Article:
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Prime Rate refers to the interest rate charged by banks on loans lent to their most credit worthy customers. Prime Rate is also known as Prime Lending Rate. There are different indices that report on the prime rate and one of most commonly referred is the Prime Rate index is the Wall Street Journal’s Prime Rate (WSJ Prime Rate). The Wall Street Journal defines WSJ Prime Rate as "U.S. prime rate is the base rate on corporate loans posted by at least 70% of the 10 largest U.S. banks ".
The WSJ Prime Rate is primarily dependent on the Fed Funds rate set by the Federal Open Market Committee (FOMC). The Fed Funds rate affect the cost of borrowing of the banks which is passed on to borrower’s in the form of interest rate on the loans. Usually the WSJ Prime Rate is 3% over the Fed Funds Rate.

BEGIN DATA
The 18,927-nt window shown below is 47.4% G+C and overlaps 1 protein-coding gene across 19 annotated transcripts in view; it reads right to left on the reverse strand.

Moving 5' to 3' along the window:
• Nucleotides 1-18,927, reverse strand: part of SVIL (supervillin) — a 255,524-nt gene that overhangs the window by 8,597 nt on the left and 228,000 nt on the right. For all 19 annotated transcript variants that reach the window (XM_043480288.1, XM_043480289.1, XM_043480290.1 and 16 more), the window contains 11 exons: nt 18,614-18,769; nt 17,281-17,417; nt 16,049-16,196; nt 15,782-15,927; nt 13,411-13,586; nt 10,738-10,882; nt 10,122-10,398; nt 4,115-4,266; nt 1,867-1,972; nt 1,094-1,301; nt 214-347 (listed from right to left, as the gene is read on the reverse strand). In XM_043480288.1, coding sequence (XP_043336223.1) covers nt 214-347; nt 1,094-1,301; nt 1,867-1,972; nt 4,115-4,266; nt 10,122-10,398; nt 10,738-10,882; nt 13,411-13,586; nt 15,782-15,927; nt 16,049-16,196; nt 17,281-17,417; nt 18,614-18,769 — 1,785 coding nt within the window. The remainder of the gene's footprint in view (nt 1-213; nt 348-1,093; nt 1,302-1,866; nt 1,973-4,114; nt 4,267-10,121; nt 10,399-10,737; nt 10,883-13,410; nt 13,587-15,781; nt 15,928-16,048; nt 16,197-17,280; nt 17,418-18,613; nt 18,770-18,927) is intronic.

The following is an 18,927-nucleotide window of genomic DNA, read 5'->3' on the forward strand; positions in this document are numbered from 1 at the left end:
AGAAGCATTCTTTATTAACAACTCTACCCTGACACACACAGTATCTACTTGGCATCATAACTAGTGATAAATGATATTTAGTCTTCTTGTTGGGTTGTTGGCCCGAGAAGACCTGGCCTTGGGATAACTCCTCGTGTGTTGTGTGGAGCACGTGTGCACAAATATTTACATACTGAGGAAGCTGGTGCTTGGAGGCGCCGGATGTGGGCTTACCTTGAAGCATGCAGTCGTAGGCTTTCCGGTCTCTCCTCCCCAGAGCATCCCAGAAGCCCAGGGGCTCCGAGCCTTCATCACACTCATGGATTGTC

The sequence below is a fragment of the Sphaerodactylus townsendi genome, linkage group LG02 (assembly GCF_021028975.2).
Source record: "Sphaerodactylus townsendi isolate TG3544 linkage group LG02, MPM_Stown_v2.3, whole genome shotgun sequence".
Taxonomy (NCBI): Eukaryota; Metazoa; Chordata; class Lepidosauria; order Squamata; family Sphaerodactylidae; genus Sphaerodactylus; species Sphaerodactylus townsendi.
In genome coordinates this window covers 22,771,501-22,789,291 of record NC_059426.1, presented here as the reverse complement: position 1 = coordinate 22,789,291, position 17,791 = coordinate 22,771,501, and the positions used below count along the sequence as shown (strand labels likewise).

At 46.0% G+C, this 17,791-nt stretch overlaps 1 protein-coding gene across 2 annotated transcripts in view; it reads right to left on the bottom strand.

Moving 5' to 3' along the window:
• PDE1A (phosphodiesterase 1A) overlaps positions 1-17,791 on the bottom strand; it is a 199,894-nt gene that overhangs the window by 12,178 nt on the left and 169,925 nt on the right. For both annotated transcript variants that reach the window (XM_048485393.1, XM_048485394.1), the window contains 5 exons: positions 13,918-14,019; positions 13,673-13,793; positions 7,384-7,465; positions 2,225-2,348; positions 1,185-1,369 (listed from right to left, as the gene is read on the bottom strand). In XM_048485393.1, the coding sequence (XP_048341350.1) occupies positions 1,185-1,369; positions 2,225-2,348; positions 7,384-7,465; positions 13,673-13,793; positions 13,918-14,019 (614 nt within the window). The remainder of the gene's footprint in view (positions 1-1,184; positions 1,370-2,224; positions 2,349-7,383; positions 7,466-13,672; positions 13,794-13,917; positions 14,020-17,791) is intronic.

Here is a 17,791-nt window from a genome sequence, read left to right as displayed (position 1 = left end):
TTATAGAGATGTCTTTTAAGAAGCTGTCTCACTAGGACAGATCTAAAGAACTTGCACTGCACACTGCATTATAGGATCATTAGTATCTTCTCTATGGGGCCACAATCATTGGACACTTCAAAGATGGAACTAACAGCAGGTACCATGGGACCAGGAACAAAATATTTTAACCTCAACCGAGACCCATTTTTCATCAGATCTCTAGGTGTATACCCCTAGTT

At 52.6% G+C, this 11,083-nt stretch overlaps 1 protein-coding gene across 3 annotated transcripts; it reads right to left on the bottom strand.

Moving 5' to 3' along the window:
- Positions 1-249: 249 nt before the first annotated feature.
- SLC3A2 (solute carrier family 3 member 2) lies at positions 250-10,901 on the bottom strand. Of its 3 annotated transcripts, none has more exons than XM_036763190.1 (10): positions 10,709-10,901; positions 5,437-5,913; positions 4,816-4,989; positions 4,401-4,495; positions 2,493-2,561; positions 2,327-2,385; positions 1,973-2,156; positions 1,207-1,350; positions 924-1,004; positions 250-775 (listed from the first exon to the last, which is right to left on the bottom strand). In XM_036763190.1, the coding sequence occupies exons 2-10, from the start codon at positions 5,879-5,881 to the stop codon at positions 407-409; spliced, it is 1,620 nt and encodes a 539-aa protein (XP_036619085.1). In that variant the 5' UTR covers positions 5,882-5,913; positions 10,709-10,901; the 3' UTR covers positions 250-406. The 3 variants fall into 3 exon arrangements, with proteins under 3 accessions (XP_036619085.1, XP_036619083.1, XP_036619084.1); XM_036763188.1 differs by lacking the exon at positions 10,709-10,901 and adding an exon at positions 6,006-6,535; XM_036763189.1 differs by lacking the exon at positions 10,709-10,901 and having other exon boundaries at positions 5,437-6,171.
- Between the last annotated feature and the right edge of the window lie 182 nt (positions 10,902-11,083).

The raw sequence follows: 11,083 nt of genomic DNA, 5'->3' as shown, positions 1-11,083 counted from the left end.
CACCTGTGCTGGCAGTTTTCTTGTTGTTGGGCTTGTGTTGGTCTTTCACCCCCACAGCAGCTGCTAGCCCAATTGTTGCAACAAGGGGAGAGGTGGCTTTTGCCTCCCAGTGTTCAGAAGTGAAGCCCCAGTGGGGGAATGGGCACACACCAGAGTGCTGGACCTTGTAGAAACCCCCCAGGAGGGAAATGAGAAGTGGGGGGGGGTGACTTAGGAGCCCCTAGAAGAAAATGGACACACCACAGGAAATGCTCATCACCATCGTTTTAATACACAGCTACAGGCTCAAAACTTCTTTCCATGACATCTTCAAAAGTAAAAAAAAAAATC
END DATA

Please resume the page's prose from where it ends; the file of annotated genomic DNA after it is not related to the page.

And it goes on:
The WSJ Prime Rate does not change frequently. The changes are usually followed by changes in the Fed Funds Rate. To obtain the current and historical Prime Rates visit the Market Data Center section of the Wall Street Journal website.
The WSJ Prime Rate is most widely used index for setting rates on home equity lines of credit (HELOC).
Updated: Mar 01, 2021